A safety data sheet (SDS), material safety data sheet (MSDS)  is an important component of product stewardship and occupational safety and health. It is intended to provide workers and emergency personnel with procedures for handling or working with that substance in a safe manner, and includes information such as physical data (melting point, boiling point, flash point, etc.), toxicity, health effects, first aid, reactivity, storage, disposal, protective equipment, and spill-handling procedures. SDS formats can vary from source to source within a country depending on national requirements.

SDSs are a widely used system for cataloging information on chemicals, chemical compounds, and chemical mixtures. SDS information may include instructions for the safe use and potential hazards associated with a particular material or product. These data sheets can be found anywhere where chemicals are being used.

There is also a duty to properly label substances on the basis of physico-chemical, health and/or environmental risk. Labels can include hazard symbols such as the European Union standard black diagonal cross on an orange background, used to denote a harmful substance.

A SDS for a substance is not primarily intended for use by the general consumer, focusing instead on the hazards of working with the material in an occupational setting.

In some jurisdictions, the SDS is required to state the chemical’s risks, safety, and effect on the environment.

It is important to use an SDS specific to both country and supplier, as the same product (e.g. paints sold under identical brand names by the same company) can have different formulations in different countries. The formulation and hazard of a product using a generic name (e.g. sugar soap) may vary between manufacturers in the same country.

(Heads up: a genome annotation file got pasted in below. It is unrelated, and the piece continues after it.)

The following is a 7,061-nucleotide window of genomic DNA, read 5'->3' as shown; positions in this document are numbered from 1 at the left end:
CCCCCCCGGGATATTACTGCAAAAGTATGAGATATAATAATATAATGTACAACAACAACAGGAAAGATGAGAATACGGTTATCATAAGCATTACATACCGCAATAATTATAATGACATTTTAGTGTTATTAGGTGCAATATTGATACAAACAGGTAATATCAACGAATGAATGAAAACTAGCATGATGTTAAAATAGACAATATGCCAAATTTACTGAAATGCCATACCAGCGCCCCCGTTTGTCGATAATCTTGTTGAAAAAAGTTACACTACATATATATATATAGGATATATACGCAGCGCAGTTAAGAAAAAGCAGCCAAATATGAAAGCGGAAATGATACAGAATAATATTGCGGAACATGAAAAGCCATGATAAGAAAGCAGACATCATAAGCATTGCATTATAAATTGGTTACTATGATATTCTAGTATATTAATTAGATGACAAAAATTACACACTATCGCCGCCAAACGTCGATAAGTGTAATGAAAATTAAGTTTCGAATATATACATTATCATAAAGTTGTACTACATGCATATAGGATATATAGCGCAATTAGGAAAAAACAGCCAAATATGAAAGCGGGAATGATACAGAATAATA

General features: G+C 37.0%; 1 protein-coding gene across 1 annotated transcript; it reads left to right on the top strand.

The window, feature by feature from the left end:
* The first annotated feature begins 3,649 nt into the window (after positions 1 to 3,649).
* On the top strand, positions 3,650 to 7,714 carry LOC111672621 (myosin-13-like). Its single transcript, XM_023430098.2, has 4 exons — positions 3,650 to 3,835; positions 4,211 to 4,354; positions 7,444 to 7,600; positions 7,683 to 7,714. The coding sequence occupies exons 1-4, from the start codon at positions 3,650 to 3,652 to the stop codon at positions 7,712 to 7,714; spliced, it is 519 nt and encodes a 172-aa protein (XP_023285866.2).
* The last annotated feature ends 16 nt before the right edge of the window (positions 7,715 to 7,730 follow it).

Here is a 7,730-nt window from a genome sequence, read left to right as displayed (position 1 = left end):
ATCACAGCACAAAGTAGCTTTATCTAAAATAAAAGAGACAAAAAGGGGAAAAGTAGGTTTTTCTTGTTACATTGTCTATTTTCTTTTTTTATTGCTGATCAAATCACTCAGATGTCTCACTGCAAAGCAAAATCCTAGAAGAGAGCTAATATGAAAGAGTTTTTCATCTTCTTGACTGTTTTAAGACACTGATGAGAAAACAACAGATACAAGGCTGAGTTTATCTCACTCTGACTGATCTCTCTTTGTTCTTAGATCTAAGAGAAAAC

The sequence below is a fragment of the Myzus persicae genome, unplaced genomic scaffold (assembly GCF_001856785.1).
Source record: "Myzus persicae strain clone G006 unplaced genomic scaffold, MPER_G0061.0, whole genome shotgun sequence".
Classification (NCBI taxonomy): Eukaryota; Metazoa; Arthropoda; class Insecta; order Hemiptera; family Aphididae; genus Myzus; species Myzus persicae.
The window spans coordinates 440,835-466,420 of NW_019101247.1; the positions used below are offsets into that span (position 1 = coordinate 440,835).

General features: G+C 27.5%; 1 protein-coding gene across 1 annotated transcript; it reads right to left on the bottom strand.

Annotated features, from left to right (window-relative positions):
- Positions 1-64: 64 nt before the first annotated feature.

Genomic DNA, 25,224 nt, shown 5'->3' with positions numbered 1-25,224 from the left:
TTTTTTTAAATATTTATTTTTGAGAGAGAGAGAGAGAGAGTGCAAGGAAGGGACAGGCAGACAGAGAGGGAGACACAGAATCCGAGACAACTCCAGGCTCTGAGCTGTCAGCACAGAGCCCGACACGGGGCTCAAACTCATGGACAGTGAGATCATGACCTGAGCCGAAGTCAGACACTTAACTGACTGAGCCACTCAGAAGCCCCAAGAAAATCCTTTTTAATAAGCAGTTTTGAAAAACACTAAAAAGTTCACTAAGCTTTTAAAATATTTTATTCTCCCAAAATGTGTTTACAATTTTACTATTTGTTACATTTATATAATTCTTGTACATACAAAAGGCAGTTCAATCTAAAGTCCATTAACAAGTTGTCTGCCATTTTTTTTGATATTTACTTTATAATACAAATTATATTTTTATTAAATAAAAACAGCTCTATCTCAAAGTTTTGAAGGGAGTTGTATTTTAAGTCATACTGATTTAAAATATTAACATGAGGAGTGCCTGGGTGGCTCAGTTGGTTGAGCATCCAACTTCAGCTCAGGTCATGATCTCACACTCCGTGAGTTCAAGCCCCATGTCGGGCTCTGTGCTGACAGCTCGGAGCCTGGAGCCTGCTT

Turkish safet data sheet regulation changed at December 13 2014. All the SDS must be revised before this date.GÜVENLİK BİLGİ FORMU-2

There is a fine (6.000 TL) for chemical products without SDS



If you use hazardous substances registered under REACH, your suppliers now have to provide you in most cases with a new, extended safety data sheet that includes exposure scenarios. This is one of the main innovations of the REACH Regulation to enable you and your employees and customers to use these substances safely. Many of the 3500 substances which have been registered with ECHA by the 2010 REACH deadline meet the criteria to be classified as hazardous. ECHA is publishing information on all of them on its website. If you use any of these substances, you can expect your suppliers to send you an extended safety data sheet.

The extended safety data sheet summarises the key information from the chemical safety assessment that a company in your supply chain has carried out under REACH. In an exposure scenario you can find which uses are covered. If your uses/ your customers’ uses, (as explained overleaf), are covered, the exposure scenarios should give you information about the conditions of safe use relevant to you and your customers. Every time a safety data sheet is required, you in turn have to provide your customers with information on the hazards, conditions of safe use and appropriate risk management advice.




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